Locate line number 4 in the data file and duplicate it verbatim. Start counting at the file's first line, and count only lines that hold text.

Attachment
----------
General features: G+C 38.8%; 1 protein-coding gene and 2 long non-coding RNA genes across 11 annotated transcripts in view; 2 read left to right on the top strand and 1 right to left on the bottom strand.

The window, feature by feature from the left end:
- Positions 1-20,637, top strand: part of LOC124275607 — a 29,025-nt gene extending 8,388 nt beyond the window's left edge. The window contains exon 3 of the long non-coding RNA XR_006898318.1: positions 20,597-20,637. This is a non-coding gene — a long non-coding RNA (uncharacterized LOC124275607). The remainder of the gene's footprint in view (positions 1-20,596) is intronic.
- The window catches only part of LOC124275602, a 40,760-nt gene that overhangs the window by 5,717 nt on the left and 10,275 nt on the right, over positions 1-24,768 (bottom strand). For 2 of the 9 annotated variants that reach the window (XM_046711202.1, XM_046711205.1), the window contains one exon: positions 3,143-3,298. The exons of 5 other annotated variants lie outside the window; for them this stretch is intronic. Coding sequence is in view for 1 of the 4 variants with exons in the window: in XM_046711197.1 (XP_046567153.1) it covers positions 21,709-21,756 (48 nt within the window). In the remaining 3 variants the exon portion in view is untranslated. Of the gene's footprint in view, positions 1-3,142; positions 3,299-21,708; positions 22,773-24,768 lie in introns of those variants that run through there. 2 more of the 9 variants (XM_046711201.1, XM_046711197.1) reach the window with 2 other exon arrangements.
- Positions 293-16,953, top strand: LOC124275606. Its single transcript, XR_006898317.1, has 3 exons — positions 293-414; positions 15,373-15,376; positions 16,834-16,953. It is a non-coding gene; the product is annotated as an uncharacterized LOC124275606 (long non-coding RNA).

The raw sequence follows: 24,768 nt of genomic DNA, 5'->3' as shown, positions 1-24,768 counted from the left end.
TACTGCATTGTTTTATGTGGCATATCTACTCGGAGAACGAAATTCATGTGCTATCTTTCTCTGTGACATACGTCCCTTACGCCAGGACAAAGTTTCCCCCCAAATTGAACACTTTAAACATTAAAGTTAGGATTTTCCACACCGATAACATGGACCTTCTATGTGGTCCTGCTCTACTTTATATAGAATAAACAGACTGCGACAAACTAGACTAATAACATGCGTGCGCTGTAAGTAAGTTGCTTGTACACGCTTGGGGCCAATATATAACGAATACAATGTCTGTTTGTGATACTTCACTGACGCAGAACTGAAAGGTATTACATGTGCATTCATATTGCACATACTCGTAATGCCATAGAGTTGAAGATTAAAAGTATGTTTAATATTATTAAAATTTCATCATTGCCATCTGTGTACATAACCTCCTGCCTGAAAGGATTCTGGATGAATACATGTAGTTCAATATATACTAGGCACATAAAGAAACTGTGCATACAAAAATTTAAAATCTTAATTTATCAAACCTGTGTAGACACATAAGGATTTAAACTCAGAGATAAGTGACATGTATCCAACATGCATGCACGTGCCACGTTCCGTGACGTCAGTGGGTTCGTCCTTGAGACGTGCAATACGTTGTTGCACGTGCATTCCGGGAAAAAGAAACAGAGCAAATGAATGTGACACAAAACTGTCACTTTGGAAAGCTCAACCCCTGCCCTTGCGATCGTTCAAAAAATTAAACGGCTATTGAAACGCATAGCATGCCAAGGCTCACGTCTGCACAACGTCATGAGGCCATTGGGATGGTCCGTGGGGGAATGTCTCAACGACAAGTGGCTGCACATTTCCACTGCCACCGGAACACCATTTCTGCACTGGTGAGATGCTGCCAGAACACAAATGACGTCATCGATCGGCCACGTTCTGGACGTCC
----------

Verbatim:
- The window catches only part of LOC124275602, a 40,760-nt gene that overhangs the window by 5,717 nt on the left and 10,275 nt on the right, over positions 1-24,768 (bottom strand). For 2 of the 9 annotated variants that reach the window (XM_046711202.1, XM_046711205.1), the window contains one exon: positions 3,143-3,298. The exons of 5 other annotated variants lie outside the window; for them this stretch is intronic. Coding sequence is in view for 1 of the 4 variants with exons in the window: in XM_046711197.1 (XP_046567153.1) it covers positions 21,709-21,756 (48 nt within the window). In the remaining 3 variants the exon portion in view is untranslated. Of the gene's footprint in view, positions 1-3,142; positions 3,299-21,708; positions 22,773-24,768 lie in introns of those variants that run through there. 2 more of the 9 variants (XM_046711201.1, XM_046711197.1) reach the window with 2 other exon arrangements.